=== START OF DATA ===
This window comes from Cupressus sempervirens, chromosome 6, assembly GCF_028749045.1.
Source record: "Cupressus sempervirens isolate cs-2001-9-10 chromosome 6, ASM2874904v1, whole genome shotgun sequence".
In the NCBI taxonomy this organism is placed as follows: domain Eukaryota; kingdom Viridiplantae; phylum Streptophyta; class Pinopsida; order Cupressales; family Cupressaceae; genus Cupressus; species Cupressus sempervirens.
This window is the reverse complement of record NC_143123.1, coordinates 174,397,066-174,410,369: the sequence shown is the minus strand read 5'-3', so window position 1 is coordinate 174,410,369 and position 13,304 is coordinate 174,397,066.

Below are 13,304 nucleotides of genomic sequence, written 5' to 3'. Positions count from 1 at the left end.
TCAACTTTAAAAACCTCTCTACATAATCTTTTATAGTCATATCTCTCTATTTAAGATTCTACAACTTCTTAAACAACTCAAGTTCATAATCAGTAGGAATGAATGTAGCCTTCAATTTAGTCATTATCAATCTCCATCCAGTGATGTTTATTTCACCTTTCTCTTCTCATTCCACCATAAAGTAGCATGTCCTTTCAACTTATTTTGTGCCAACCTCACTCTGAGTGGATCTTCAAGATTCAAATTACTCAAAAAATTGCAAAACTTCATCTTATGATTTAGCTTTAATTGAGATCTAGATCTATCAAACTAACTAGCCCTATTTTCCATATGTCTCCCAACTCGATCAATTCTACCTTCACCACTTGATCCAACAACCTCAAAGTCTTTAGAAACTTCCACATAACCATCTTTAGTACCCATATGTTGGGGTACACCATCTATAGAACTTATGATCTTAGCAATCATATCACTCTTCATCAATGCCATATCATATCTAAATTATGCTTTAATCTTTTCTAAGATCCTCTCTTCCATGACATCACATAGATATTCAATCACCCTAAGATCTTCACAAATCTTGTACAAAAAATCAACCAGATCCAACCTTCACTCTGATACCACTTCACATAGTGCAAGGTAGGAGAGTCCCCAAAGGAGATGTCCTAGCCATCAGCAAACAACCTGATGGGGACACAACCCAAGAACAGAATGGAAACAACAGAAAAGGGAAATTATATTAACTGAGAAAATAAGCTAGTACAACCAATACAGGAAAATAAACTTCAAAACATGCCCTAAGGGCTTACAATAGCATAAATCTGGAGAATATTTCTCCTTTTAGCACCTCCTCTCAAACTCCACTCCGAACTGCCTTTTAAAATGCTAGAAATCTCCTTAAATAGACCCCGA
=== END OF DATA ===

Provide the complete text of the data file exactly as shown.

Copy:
This window comes from Cupressus sempervirens, chromosome 6, assembly GCF_028749045.1.
Source record: "Cupressus sempervirens isolate cs-2001-9-10 chromosome 6, ASM2874904v1, whole genome shotgun sequence".
In the NCBI taxonomy this organism is placed as follows: domain Eukaryota; kingdom Viridiplantae; phylum Streptophyta; class Pinopsida; order Cupressales; family Cupressaceae; genus Cupressus; species Cupressus sempervirens.
This window is the reverse complement of record NC_143123.1, coordinates 174,397,066-174,410,369: the sequence shown is the minus strand read 5'-3', so window position 1 is coordinate 174,410,369 and position 13,304 is coordinate 174,397,066.

Below are 13,304 nucleotides of genomic sequence, written 5' to 3'. Positions count from 1 at the left end.
TCAACTTTAAAAACCTCTCTACATAATCTTTTATAGTCATATCTCTCTATTTAAGATTCTACAACTTCTTAAACAACTCAAGTTCATAATCAGTAGGAATGAATGTAGCCTTCAATTTAGTCATTATCAATCTCCATCCAGTGATGTTTATTTCACCTTTCTCTTCTCATTCCACCATAAAGTAGCATGTCCTTTCAACTTATTTTGTGCCAACCTCACTCTGAGTGGATCTTCAAGATTCAAATTACTCAAAAAATTGCAAAACTTCATCTTATGATTTAGCTTTAATTGAGATCTAGATCTATCAAACTAACTAGCCCTATTTTCCATATGTCTCCCAACTCGATCAATTCTACCTTCACCACTTGATCCAACAACCTCAAAGTCTTTAGAAACTTCCACATAACCATCTTTAGTACCCATATGTTGGGGTACACCATCTATAGAACTTATGATCTTAGCAATCATATCACTCTTCATCAATGCCATATCATATCTAAATTATGCTTTAATCTTTTCTAAGATCCTCTCTTCCATGACATCACATAGATATTCAATCACCCTAAGATCTTCACAAATCTTGTACAAAAAATCAACCAGATCCAACCTTCACTCTGATACCACTTCACATAGTGCAAGGTAGGAGAGTCCCCAAAGGAGATGTCCTAGCCATCAGCAAACAACCTGATGGGGACACAACCCAAGAACAGAATGGAAACAACAGAAAAGGGAAATTATATTAACTGAGAAAATAAGCTAGTACAACCAATACAGGAAAATAAACTTCAAAACATGCCCTAAGGGCTTACAATAGCATAAATCTGGAGAATATTTCTCCTTTTAGCACCTCCTCTCAAACTCCACTCCGAACTGCCTTTTAAAATGCTAGAAATCTCCTTAAATAGACCCCGA